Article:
Fowler v. Social Security Administration Commissioner
MEMORANDUM OPINION. Signed by Honorable Erin L. Setser on May 27, 2011. (lw)
IN THE UNITED STATES DISTRICT COURT
WESTERN DISTRICT OF ARKANSAS
DELORES D. FOWLER
MICHAEL J. ASTRUE,
Commissioner of Social Security Administration
Plaintiff, Delores D. Fowler, brings this action for disabled widow’s benefits pursuant to
42 U.S.C. § 405(g), seeking judicial review of a decision of the Commissioner of the Social
Security Administration (Commissioner) denying her claim for benefits under the provisions of
Title II of the Social Security Act (Act). In this judicial review, the Court must determine whether
there is substantial evidence in the administrative record to support the Commissioner’s decision.
See 42 U.S.C. § 405(g)
Plaintiff protectively filed her application for disabled widow’s benefits on January 10,
2007, alleging an inability to work since March 1, 2006, due to depression, anxiety, back and neck
pain, right leg pain, and heart problems. (Tr. 100, 104). An administrative hearing was held on
December 18, 2008, at which Plaintiff appeared with her pastor as her representative, and Plaintiff
and a friend of hers testified. (Tr. 6-29).
By written decision dated August 10, 2009, the ALJ found Plaintiff’s prescribed period
began on November 13, 2004, the date the wage earner died, and the Plaintiff must therefore
establish that her disability began on or before November 30, 2011, in order to be entitled to
disabled widow’s benefits. (Tr. 35); See 20 C.F.R. § 404.335. The ALJ also found that Plaintiff
had an impairment or combination of impairments that were severe - osteoarthritis, rheumatoid
arthritis, and mood disorders. (Tr. 37). However, after reviewing all of the evidence presented,
he determined that Plaintiff’s impairments did not meet or equal the level of severity of any
impairment listed in the Listing of Impairments found in Appendix I, Subpart P, Regulation No.
4. (Tr. 38). The ALJ found Plaintiff retained the residual functional capacity (RFC) to:
occasionally lift/carry 50 pounds and frequently lift/carry 25 pounds. She can sit for six
hours and stand/walk for six hours in an eight hour workday. She has moderate
restrictions in maintaining social functioning and persistence, pace, and concentration and
is moderately limited in the ability to understand, remember, and carry out detailed
instructions, respond appropriately to usual work situations and routine work changes, and
interact appropriately with supervisors, co-workers, and the public. In addition, she can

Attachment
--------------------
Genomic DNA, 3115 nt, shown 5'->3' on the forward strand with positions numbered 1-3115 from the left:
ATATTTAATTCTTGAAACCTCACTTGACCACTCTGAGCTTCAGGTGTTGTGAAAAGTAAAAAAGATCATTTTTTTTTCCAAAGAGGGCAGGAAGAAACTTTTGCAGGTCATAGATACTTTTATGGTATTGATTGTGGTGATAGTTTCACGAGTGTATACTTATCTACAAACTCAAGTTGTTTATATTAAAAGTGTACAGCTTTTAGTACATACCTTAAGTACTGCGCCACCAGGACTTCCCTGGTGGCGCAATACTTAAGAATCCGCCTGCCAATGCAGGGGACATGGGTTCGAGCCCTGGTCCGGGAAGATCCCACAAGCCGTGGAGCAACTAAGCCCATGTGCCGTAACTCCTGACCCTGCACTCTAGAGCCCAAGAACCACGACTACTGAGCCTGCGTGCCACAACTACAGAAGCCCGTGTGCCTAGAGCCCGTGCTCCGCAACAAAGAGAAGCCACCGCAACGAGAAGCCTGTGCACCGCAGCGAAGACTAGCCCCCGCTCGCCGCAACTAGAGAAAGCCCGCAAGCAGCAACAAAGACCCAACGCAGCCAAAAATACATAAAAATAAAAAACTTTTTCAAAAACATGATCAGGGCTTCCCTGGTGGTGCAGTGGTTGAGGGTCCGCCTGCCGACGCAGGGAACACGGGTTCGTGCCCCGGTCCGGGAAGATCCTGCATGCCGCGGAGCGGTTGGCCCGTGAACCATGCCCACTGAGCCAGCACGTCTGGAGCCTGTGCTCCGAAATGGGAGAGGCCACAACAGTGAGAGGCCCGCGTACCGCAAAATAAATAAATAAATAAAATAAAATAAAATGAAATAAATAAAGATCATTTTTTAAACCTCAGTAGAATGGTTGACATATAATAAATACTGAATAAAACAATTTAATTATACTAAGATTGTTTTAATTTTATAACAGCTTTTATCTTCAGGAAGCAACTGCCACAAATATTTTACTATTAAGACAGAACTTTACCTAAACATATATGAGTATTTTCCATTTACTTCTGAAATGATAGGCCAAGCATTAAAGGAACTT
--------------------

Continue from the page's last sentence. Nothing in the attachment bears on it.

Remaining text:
do work in which interpersonal contact is incidental to the work performed, complexity
of tasks is learned and performed by rote with few variables and little judgment required,
and supervision is simple, direct and concrete.
(Tr. 39). With the help of a vocational expert, the ALJ determined Plaintiff could perform other
production/eviscerator and boner. (Tr. 43-44).
Plaintiff then requested a review of the hearing decision by the Appeals Council, which
denied that request on January 21, 2010. (Tr. 1-3). Subsequently, Plaintiff filed this action.
(Doc. 1). This case is before the undersigned pursuant to the consent of the parties. (Doc.5).
Both parties have filed appeal briefs, and the case is now ready for decision. (Docs. 10, 11).
This Court’s role is to determine whether the Commissioner’s findings are supported by
substantial evidence on the record as a whole. Ramirez v. Barnhart, 292 F. 3d 576, 583 (8th Cir.
2002). Substantial evidence is less than a preponderance but it is enough that a reasonable mind
would find it adequate to support the Commissioner’s decision. The ALJ’s decision must be
affirmed if the record contains substantial evidence to support it. Edwards v. Barnhart, 314 F. 3d
964, 966 (8th Cir. 2003). As long as there is substantial evidence in the record that supports the
Commissioner’s decision, the Court may not reverse it simply because substantial evidence exists
in the record that would have supported a contrary outcome, or because the Court would have
decided the case differently. Haley v. Massanari, 258 F.3d 742, 747 (8th Cir. 2001). In other
words, if after reviewing the record, it is possible to draw two inconsistent positions from the
evidence and one of those positions represents the findings of the ALJ, the decision of the ALJ
must be affirmed. Young v. Apfel, 221 F. 3d 1065, 1068 (8th Cir. 2000).
It is well established that a claimant for Social Security disability benefits has the burden
of proving her disability by establishing a physical or mental disability that has lasted at least one